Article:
The Securities and Exchange Commission will consider proposing new rules for nationally recognized credit rating agencies at a meeting that is currently scheduled to be held on June 11, Christopher Cox said Monday at an International Organization of Securities Commissions' conference in Paris.

In a related matter, SEC officials Friday asked the three major credit rating agencies - Moody's Investors Service, Standard & Poor's, and Fitch Ratings - to describe any errors they have found in their ratings of structured investment vehicles over the past four years, and what they did to correct those errors, a commission spokesman said.

SEC officials would not comment on the new rating agency rules yesterday. But Cox told representatives of the National Community Reinvestment Coalition in a recent letter that the commission may consider rules that would require the rating agencies to make more detailed disclosures regarding past ratings, in a format that would improve the comparability of track records and promote competitive assessments of the accuracy of the agencies' past ratings.

Cox said also that the new proposed rules may: enhance investor understanding of the important differences between ratings for municipal, corporate, and structured debt instruments; regulate and limit conflicts of interest; reduce regulatory reliance on ratings per se, as opposed to the underlying criteria that the ratings are thought to represent; and disclose the role of third party due diligence in assigning ratings.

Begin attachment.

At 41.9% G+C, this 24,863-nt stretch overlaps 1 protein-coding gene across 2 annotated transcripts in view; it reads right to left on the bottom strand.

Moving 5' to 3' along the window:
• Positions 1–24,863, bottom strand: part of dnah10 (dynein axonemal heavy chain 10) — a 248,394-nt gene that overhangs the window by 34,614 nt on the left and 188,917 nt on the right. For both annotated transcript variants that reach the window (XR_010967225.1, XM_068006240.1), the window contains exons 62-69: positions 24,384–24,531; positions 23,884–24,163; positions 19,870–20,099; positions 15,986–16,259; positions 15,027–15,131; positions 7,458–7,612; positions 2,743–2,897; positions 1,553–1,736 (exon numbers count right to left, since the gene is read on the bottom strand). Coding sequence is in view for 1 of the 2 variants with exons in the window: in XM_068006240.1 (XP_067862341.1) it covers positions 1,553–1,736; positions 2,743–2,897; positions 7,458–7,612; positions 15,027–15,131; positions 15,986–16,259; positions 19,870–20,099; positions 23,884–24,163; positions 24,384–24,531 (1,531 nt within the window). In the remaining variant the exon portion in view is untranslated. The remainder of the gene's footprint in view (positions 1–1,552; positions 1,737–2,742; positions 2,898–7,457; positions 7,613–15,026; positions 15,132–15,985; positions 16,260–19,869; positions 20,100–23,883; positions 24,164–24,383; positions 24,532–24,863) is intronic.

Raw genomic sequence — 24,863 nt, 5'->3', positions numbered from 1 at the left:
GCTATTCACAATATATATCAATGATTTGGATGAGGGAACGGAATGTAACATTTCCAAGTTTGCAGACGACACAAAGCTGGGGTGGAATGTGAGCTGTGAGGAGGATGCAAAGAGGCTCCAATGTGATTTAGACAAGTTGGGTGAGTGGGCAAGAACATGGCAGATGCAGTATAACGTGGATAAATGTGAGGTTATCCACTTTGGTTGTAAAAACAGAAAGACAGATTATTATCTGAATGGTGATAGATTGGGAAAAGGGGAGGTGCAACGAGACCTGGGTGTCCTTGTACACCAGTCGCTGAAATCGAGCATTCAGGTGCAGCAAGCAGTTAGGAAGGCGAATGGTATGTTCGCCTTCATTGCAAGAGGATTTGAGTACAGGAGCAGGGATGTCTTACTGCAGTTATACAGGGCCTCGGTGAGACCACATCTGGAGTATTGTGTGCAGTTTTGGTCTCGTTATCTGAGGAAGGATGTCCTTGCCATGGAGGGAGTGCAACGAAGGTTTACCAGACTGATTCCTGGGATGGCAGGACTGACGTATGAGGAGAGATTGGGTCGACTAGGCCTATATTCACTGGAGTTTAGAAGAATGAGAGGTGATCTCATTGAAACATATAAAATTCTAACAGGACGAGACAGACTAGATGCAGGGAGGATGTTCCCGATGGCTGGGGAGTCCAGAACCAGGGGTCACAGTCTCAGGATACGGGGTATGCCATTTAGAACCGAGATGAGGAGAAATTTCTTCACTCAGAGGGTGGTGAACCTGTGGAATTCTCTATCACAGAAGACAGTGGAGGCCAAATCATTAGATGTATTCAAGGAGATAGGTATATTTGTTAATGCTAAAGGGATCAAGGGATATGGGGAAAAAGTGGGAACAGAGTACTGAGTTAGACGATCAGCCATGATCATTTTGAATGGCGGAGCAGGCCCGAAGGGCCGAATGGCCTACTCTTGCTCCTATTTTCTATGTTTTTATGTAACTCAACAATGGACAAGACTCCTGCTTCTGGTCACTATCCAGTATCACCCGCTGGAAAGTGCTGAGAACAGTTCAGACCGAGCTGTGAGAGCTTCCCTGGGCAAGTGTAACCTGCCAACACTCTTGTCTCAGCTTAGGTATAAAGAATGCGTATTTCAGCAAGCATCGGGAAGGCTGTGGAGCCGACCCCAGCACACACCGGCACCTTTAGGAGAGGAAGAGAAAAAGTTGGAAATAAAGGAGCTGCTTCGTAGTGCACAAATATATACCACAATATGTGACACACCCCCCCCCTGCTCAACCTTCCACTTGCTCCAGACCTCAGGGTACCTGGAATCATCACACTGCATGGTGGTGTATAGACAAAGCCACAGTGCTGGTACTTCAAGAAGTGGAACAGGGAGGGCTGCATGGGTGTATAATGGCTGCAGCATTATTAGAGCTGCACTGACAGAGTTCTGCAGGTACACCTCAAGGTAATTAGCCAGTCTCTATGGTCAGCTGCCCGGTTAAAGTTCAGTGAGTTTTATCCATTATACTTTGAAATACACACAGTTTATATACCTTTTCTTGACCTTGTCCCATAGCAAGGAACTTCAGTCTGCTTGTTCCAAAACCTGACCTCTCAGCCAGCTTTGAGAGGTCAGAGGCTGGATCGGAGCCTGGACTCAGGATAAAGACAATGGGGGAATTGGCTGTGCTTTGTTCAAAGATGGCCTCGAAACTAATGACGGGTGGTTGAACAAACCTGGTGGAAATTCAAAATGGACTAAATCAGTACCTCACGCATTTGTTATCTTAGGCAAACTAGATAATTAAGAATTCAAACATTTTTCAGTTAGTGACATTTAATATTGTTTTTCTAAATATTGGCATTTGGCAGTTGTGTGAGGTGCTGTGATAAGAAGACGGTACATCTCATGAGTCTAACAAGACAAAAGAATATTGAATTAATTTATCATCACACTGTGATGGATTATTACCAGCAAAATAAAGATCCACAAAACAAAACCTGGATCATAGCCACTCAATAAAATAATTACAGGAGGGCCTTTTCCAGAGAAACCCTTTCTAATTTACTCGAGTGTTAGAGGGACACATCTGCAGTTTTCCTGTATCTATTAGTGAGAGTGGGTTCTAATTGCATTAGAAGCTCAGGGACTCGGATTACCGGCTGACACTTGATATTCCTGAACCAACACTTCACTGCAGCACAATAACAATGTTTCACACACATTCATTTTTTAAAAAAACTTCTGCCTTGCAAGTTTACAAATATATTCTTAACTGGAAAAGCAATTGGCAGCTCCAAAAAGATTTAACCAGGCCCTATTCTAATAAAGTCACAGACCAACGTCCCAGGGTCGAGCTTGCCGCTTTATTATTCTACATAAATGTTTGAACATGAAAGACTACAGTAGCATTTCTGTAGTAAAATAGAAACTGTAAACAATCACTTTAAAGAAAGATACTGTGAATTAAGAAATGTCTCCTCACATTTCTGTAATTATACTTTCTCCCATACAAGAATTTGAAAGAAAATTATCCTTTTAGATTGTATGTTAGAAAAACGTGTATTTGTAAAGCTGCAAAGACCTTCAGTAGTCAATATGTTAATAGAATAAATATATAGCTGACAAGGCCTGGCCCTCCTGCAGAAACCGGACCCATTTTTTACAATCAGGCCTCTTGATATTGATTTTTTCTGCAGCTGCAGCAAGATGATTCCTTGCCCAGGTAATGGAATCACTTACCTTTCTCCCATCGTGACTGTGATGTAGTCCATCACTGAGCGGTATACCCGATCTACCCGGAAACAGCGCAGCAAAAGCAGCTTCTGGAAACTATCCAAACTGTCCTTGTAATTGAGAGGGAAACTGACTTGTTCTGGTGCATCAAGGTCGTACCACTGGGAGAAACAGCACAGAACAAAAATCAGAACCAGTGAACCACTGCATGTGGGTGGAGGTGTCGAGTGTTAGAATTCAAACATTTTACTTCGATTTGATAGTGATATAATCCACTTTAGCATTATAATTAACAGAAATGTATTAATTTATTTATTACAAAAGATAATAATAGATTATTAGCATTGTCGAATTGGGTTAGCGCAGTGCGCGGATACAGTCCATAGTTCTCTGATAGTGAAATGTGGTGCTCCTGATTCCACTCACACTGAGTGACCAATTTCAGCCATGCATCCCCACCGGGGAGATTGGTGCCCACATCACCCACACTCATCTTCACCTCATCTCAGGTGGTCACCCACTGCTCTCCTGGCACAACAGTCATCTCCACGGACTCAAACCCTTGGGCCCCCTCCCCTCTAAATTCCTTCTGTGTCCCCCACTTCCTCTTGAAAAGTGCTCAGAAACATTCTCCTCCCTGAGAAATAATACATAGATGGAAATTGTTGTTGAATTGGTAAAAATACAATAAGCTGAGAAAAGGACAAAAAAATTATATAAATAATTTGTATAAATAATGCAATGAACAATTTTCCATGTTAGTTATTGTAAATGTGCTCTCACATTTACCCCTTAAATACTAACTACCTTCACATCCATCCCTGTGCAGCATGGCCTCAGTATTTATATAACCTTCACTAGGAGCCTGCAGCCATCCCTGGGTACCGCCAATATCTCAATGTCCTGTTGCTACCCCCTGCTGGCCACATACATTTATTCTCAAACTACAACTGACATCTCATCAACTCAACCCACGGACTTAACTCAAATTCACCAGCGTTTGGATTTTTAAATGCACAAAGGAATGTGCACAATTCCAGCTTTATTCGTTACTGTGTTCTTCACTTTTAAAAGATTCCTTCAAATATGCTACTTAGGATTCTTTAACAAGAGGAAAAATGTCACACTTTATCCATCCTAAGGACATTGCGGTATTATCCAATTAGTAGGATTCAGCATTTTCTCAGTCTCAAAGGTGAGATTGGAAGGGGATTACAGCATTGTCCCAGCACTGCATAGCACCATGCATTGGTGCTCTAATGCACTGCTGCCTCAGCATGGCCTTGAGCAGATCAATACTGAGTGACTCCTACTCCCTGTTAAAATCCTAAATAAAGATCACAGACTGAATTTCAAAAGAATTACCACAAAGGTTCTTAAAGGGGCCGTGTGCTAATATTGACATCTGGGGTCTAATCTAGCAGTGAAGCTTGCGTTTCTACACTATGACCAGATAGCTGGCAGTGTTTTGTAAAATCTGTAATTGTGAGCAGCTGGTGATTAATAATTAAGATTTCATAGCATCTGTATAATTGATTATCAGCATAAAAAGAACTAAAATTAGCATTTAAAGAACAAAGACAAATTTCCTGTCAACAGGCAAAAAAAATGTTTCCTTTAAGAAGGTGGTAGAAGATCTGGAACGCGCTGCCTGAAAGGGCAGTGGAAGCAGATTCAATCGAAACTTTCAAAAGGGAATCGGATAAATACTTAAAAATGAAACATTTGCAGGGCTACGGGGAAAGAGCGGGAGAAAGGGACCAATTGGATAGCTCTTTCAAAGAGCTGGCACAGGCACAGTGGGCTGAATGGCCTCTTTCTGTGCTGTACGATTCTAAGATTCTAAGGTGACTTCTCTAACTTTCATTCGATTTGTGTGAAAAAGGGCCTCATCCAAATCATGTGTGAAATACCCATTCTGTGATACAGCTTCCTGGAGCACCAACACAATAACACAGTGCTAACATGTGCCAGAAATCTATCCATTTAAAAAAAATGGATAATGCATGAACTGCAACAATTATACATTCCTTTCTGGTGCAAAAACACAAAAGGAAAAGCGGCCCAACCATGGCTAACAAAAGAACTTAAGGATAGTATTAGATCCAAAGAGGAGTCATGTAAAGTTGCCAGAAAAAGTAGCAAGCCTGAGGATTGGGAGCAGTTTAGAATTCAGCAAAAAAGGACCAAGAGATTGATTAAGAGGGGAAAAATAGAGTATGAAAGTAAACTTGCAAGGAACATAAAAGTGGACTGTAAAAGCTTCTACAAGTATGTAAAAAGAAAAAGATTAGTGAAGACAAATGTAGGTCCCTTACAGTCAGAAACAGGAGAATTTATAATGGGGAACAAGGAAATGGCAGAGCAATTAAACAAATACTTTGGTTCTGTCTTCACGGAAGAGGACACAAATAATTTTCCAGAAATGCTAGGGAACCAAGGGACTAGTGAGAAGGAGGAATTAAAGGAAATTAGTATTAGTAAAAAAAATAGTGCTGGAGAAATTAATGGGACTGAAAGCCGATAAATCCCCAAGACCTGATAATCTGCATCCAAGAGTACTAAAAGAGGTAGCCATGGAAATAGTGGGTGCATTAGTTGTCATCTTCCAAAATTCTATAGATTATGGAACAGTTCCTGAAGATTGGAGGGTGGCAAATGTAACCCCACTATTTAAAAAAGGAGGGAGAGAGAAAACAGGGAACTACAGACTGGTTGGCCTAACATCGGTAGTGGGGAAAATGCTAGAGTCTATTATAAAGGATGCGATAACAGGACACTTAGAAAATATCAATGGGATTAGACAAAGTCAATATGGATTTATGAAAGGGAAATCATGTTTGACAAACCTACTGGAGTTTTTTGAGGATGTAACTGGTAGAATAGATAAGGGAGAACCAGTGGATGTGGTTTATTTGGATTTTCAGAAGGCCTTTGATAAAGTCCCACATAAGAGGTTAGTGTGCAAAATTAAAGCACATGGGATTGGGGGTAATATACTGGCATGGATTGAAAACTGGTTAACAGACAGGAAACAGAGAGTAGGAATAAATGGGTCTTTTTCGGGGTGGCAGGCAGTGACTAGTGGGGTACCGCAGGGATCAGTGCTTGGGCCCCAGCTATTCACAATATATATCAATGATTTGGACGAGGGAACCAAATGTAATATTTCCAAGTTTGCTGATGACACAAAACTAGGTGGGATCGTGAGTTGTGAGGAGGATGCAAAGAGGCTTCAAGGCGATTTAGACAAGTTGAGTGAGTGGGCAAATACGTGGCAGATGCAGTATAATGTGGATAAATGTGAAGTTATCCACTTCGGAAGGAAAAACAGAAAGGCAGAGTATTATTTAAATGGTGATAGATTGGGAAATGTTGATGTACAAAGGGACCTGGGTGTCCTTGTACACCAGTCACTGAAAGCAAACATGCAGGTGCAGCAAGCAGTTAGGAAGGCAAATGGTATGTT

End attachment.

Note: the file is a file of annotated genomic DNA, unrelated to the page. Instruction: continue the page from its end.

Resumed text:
The SEC request for information about errors from the rating agencies comes after Moody's wrongly assigned triple-A ratings to billions of dollars of complex financial products because of a computer coding error and then did not correct the ratings when the error was discovered.

The Financial Times, which uncovered the glitch through an investigation, said internal Moody's documents indicated the incorrect ratings of the "constant proportion debt obligations," a type of credit derivatives, should have been four notches lower.

Moody's has hired the law firm of Sullivan & Cromwell to investigate the matter.


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